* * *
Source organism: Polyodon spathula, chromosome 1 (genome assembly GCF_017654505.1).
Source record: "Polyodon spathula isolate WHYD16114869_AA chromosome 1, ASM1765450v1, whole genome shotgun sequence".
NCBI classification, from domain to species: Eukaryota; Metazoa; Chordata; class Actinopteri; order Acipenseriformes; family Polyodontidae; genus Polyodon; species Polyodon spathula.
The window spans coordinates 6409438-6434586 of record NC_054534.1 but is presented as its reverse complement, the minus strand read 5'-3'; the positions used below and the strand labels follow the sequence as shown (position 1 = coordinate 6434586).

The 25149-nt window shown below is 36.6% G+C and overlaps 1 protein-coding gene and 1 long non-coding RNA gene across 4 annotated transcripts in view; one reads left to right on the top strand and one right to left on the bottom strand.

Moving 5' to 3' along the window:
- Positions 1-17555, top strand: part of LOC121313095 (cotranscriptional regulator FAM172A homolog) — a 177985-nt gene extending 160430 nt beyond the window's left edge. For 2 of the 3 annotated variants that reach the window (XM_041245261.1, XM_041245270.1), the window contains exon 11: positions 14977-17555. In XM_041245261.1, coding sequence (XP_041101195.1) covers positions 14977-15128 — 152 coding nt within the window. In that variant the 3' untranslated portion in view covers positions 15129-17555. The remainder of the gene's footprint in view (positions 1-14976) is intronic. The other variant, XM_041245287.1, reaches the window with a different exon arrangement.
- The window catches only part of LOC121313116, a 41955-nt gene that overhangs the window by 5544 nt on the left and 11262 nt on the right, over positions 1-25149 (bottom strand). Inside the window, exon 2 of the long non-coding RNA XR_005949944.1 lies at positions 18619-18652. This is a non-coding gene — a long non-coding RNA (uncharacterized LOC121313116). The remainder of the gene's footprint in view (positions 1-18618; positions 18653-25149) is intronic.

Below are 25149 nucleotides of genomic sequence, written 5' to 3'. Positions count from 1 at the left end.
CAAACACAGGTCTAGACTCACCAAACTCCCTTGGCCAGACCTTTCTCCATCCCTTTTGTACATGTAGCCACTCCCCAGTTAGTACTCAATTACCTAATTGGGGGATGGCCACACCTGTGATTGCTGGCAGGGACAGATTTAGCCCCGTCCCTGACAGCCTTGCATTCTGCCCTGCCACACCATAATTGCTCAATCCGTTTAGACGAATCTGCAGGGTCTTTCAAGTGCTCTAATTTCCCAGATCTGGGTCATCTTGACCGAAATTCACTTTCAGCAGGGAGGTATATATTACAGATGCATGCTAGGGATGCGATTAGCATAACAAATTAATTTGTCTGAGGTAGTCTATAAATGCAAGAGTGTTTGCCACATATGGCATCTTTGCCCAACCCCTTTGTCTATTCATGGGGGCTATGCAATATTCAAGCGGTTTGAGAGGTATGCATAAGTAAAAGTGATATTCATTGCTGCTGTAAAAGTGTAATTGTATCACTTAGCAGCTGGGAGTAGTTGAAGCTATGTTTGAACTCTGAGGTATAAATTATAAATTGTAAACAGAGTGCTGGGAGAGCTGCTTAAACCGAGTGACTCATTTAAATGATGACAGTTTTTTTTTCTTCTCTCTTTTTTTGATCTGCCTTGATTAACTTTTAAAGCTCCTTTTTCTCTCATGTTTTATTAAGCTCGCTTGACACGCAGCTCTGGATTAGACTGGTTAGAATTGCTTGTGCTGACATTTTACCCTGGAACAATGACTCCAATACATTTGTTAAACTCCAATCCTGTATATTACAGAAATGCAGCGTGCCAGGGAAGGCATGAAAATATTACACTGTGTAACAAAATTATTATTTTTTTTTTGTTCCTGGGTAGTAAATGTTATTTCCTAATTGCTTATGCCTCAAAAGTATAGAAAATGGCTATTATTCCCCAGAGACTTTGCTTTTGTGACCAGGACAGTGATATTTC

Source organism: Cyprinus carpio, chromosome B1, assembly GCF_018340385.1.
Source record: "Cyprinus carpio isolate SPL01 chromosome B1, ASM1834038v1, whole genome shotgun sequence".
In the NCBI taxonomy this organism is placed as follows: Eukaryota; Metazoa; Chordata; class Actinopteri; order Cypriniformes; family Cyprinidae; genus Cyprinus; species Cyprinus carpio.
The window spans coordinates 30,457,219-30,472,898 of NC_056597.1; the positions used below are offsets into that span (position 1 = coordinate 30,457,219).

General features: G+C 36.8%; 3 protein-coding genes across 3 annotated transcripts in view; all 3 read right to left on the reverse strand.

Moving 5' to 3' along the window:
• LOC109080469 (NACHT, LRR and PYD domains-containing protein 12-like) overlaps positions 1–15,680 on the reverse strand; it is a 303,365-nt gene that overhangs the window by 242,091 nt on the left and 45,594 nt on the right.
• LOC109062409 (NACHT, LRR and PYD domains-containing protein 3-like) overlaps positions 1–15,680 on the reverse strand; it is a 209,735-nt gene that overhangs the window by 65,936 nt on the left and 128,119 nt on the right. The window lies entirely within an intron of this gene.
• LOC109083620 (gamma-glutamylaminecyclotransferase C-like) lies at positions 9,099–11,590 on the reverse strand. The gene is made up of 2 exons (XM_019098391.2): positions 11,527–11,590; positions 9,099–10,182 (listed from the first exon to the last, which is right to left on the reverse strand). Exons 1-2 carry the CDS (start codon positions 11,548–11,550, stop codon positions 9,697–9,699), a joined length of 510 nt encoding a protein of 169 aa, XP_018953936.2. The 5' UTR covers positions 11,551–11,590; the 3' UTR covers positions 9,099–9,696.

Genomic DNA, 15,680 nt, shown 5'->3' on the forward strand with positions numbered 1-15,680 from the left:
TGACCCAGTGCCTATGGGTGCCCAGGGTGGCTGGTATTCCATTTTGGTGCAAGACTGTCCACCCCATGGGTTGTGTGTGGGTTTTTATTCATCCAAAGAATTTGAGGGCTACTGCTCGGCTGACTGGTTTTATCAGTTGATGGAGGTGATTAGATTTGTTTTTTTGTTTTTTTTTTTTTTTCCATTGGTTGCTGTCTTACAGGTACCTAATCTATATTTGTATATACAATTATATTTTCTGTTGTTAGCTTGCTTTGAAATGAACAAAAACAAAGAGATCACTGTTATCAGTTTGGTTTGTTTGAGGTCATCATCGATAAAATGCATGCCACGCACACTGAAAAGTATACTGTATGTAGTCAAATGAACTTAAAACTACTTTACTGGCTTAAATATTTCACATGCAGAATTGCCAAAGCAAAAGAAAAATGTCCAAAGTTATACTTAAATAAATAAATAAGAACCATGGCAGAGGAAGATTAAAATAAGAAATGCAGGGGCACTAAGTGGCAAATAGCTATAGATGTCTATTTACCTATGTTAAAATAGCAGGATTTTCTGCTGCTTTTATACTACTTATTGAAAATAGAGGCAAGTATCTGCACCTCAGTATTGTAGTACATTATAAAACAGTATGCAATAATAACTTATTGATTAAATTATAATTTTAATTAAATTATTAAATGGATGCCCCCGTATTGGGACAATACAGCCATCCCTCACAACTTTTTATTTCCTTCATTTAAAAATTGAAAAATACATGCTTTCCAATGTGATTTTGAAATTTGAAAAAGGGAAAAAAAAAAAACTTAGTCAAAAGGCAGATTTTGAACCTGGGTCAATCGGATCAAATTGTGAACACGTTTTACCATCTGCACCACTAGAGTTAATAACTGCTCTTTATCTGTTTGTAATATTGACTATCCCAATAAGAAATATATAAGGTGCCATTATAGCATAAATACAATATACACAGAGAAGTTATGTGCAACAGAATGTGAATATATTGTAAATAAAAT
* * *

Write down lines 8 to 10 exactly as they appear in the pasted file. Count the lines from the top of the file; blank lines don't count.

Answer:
- The window catches only part of LOC121313116, a 41955-nt gene that overhangs the window by 5544 nt on the left and 11262 nt on the right, over positions 1-25149 (bottom strand). Inside the window, exon 2 of the long non-coding RNA XR_005949944.1 lies at positions 18619-18652. This is a non-coding gene — a long non-coding RNA (uncharacterized LOC121313116). The remainder of the gene's footprint in view (positions 1-18618; positions 18653-25149) is intronic.

Below are 25149 nucleotides of genomic sequence, written 5' to 3'. Positions count from 1 at the left end.
CAAACACAGGTCTAGACTCACCAAACTCCCTTGGCCAGACCTTTCTCCATCCCTTTTGTACATGTAGCCACTCCCCAGTTAGTACTCAATTACCTAATTGGGGGATGGCCACACCTGTGATTGCTGGCAGGGACAGATTTAGCCCCGTCCCTGACAGCCTTGCATTCTGCCCTGCCACACCATAATTGCTCAATCCGTTTAGACGAATCTGCAGGGTCTTTCAAGTGCTCTAATTTCCCAGATCTGGGTCATCTTGACCGAAATTCACTTTCAGCAGGGAGGTATATATTACAGATGCATGCTAGGGATGCGATTAGCATAACAAATTAATTTGTCTGAGGTAGTCTATAAATGCAAGAGTGTTTGCCACATATGGCATCTTTGCCCAACCCCTTTGTCTATTCATGGGGGCTATGCAATATTCAAGCGGTTTGAGAGGTATGCATAAGTAAAAGTGATATTCATTGCTGCTGTAAAAGTGTAATTGTATCACTTAGCAGCTGGGAGTAGTTGAAGCTATGTTTGAACTCTGAGGTATAAATTATAAATTGTAAACAGAGTGCTGGGAGAGCTGCTTAAACCGAGTGACTCATTTAAATGATGACAGTTTTTTTTTCTTCTCTCTTTTTTTGATCTGCCTTGATTAACTTTTAAAGCTCCTTTTTCTCTCATGTTTTATTAAGCTCGCTTGACACGCAGCTCTGGATTAGACTGGTTAGAATTGCTTGTGCTGACATTTTACCCTGGAACAATGACTCCAATACATTTGTTAAACTCCAATCCTGTATATTACAGAAATGCAGCGTGCCAGGGAAGGCATGAAAATATTACACTGTGTAACAAAATTATTATTTTTTTTTTGTTCCTGGGTAGTAAATGTTATTTCCTAATTGCTTATGCCTCAAAAGTATAGAAAATGGCTATTATTCCCCAGAGACTTTGCTTTTGTGACCAGGACAGTGATATTTC